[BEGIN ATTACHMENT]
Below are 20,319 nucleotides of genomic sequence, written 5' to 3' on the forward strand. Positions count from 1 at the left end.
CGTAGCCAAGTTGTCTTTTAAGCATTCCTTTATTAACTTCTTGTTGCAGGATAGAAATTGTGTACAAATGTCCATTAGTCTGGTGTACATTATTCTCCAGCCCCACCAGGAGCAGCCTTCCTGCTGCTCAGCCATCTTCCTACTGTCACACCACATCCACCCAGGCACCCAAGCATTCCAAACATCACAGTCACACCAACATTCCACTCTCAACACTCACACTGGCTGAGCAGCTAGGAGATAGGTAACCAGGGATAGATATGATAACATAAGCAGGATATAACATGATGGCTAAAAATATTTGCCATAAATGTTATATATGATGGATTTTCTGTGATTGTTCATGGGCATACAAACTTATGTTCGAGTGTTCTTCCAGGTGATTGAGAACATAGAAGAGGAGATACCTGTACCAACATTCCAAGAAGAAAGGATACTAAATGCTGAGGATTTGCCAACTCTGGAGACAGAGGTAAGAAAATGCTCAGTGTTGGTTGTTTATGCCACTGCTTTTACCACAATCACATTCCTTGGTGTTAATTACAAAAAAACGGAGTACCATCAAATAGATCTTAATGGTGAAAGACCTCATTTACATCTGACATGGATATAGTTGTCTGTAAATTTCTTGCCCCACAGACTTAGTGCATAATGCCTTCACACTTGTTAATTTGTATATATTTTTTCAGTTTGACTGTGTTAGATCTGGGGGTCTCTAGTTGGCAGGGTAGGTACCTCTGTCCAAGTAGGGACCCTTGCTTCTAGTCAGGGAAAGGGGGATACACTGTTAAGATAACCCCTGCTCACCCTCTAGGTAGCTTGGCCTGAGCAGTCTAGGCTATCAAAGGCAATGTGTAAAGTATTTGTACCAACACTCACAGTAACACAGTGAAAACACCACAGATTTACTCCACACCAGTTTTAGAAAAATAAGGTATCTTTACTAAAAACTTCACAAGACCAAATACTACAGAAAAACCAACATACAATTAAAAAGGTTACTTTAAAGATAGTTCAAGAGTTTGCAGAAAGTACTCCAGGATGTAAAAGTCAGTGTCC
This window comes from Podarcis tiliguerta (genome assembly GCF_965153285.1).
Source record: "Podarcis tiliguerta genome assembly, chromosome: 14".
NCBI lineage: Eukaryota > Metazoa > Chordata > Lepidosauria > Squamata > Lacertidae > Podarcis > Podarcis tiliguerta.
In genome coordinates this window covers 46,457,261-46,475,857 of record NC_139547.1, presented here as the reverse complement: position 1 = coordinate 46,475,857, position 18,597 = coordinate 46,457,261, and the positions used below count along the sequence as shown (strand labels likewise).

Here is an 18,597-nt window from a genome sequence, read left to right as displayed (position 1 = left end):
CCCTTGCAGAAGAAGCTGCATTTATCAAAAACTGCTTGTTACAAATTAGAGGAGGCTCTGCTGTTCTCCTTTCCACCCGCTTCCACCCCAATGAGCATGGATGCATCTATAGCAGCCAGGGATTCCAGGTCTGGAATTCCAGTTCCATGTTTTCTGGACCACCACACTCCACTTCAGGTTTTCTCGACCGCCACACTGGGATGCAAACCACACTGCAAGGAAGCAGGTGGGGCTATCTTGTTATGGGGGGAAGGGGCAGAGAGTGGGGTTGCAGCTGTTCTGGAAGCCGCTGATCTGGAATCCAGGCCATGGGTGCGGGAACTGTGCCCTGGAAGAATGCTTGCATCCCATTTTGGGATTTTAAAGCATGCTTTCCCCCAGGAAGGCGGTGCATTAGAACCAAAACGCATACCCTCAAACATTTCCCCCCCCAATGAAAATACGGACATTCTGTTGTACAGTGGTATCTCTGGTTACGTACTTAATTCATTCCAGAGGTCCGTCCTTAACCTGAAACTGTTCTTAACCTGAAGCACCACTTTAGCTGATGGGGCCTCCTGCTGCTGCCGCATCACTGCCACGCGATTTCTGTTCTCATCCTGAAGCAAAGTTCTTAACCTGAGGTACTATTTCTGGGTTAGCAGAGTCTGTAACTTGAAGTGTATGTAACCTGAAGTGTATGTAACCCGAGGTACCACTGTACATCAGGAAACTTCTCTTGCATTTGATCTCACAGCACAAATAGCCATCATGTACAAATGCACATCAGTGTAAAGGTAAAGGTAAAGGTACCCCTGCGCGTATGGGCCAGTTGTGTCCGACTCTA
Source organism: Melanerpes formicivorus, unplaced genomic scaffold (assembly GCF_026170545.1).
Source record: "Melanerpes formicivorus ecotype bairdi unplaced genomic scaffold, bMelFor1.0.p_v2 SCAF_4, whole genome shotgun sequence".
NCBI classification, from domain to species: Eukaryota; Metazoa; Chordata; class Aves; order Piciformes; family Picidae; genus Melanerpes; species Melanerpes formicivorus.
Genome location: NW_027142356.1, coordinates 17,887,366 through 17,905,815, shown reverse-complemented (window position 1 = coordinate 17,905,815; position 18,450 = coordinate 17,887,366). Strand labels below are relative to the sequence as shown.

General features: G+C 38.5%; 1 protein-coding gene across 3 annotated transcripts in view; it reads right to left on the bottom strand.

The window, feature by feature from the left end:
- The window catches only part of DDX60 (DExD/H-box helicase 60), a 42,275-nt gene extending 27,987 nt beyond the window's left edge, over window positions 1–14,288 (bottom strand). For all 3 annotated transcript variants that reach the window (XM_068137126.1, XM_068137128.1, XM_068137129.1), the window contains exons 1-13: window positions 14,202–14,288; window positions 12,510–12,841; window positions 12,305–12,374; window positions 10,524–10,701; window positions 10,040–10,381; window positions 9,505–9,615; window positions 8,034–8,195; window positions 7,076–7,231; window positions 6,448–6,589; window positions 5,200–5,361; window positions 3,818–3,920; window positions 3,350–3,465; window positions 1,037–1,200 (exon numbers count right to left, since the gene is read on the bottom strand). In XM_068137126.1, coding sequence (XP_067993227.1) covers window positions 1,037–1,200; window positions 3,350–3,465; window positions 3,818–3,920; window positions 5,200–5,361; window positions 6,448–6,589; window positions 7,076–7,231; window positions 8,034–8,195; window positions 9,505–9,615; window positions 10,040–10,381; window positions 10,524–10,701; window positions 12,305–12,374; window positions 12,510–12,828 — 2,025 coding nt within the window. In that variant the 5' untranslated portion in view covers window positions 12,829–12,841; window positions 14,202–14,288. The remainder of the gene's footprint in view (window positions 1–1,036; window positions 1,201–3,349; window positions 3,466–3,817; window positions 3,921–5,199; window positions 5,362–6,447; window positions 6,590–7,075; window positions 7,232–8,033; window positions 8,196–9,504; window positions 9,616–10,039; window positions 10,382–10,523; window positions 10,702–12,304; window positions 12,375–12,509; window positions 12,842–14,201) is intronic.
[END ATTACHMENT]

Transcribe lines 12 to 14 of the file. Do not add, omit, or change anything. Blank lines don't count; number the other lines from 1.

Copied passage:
Genome location: NW_027142356.1, coordinates 17,887,366 through 17,905,815, shown reverse-complemented (window position 1 = coordinate 17,905,815; position 18,450 = coordinate 17,887,366). Strand labels below are relative to the sequence as shown.

General features: G+C 38.5%; 1 protein-coding gene across 3 annotated transcripts in view; it reads right to left on the bottom strand.

The window, feature by feature from the left end: